Ray optics

• Ray model of light
• Ray diagrams
• Reflection
• Index of refraction
• Snell's law
• Color and dispersion
• Thin lenses
• Real images
• Virtual images
• Magnification
• Converging and diverging lenses

The ray model of light

• Light can be modeled as a particle (photoelectric effect)
• Light can be modeled as a wave (interference)
• Light can be modeled as a ray

Assumption: Light travels in straight lines

• Valid when apertures are large compared to the wavelength of light

A light ray is a line in the direction along which the light energy is flowing.

• A light ray continues forever unless it interacts with matter
• At an interface it can reflect or refract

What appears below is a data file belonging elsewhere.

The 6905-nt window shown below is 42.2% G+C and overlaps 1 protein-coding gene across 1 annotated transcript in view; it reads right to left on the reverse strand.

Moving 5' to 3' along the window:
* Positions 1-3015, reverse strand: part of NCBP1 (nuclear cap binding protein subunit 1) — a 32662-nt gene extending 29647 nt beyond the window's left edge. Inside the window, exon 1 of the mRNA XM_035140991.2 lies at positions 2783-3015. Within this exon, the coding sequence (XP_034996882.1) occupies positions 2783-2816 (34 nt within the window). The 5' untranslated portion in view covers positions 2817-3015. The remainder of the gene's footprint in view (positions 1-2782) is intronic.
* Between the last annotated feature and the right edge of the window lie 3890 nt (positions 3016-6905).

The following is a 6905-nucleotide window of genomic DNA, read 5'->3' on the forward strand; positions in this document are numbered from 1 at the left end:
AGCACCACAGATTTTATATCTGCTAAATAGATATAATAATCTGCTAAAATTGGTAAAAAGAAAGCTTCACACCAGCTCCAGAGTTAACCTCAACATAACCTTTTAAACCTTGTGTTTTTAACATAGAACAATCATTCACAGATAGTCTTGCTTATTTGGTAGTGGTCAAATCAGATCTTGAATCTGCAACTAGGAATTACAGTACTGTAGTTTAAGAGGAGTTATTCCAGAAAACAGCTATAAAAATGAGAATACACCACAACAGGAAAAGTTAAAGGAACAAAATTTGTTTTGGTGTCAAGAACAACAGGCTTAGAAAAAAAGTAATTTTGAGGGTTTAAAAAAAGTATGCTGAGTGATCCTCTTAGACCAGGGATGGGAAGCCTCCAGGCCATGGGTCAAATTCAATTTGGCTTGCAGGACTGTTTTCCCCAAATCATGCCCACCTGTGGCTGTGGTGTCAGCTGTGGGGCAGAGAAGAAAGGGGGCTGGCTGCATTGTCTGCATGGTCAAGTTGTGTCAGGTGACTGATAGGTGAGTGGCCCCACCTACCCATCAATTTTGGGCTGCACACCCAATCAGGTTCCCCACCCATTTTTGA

• Within a material it can be scattered or absorbed

• Light rays travel in straight lines
• Light rays can cross without affecting each other
• An eye sees by focusing a bundle of diverging rays
• A converging lens uses refraction to focus the rays
•  Angles are measured normal to the surface
•  The angle of incidence equals the angle of reflection

Plane mirrors

Multiple rays from the point P reflect from the mirror. Each ray obeys the law of reflection: the angle of reflection equals the angle of incidence.

An image is formed at point P'. The reflected ray seems to have traveled from the point P', tracing the reflected ray backward through path "inside the mirror."

The image created is called a virtual image, since it cannot be seen on a screen. We define the distance s from the point P to the mirror. We define the distance s' as the apparent distance from the mirror to the image, or the "image distance."

For a flat mirror, the distance s' = s.

For a flat mirror, the image size is the same as the object size. The magnification, m = 1.